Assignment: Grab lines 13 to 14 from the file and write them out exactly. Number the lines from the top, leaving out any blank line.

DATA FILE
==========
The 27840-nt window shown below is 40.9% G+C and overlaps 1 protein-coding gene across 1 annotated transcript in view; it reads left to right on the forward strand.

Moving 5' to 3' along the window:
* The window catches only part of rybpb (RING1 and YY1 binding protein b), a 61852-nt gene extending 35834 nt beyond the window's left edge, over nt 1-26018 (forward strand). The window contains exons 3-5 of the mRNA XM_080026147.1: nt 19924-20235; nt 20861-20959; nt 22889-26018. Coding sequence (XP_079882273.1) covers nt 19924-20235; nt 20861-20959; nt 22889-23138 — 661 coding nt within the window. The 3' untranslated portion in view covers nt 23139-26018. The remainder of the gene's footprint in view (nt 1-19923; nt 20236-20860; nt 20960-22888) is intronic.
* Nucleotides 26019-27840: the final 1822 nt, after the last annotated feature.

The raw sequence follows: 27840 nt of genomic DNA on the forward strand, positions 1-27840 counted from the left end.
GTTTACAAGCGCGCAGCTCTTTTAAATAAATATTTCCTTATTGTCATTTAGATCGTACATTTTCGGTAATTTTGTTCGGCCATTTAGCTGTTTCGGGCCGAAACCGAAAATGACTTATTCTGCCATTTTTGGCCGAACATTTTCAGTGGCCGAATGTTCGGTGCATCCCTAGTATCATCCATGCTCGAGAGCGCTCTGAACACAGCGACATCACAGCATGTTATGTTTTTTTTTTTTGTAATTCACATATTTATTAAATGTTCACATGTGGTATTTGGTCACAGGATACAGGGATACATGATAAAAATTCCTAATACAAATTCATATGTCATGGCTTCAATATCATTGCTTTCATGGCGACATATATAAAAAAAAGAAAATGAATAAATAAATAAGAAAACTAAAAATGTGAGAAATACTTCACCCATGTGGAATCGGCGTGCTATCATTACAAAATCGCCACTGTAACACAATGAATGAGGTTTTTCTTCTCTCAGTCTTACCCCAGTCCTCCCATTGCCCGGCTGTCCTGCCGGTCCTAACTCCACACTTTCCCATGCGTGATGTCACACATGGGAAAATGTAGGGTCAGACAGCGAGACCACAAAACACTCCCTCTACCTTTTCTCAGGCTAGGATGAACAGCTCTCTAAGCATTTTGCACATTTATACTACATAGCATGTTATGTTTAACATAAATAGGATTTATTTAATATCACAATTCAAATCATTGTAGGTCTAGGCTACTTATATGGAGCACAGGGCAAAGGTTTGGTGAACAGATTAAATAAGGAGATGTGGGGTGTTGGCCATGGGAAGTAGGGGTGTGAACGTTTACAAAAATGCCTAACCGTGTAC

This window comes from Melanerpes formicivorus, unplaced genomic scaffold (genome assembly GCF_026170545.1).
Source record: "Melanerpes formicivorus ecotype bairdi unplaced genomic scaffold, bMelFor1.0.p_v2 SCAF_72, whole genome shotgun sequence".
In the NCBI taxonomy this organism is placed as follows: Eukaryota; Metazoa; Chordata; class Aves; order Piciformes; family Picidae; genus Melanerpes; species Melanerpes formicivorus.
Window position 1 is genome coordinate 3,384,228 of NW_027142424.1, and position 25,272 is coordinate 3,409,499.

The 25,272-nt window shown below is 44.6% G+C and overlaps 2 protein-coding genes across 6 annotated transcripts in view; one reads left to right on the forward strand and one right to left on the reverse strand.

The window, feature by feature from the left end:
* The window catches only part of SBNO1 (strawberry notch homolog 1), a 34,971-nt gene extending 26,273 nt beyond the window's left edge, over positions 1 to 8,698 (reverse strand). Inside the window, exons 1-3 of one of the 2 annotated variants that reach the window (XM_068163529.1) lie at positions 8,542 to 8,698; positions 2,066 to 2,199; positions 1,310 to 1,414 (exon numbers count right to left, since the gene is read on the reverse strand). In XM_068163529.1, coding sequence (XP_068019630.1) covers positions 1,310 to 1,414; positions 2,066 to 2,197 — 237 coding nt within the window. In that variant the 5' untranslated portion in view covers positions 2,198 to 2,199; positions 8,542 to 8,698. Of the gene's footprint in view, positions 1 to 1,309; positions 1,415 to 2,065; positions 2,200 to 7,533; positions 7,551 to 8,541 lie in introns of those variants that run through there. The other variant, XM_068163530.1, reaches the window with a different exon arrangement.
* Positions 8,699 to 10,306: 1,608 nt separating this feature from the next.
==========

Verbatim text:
* The window catches only part of SBNO1 (strawberry notch homolog 1), a 34,971-nt gene extending 26,273 nt beyond the window's left edge, over positions 1 to 8,698 (reverse strand). Inside the window, exons 1-3 of one of the 2 annotated variants that reach the window (XM_068163529.1) lie at positions 8,542 to 8,698; positions 2,066 to 2,199; positions 1,310 to 1,414 (exon numbers count right to left, since the gene is read on the reverse strand). In XM_068163529.1, coding sequence (XP_068019630.1) covers positions 1,310 to 1,414; positions 2,066 to 2,197 — 237 coding nt within the window. In that variant the 5' untranslated portion in view covers positions 2,198 to 2,199; positions 8,542 to 8,698. Of the gene's footprint in view, positions 1 to 1,309; positions 1,415 to 2,065; positions 2,200 to 7,533; positions 7,551 to 8,541 lie in introns of those variants that run through there. The other variant, XM_068163530.1, reaches the window with a different exon arrangement.
* Positions 8,699 to 10,306: 1,608 nt separating this feature from the next.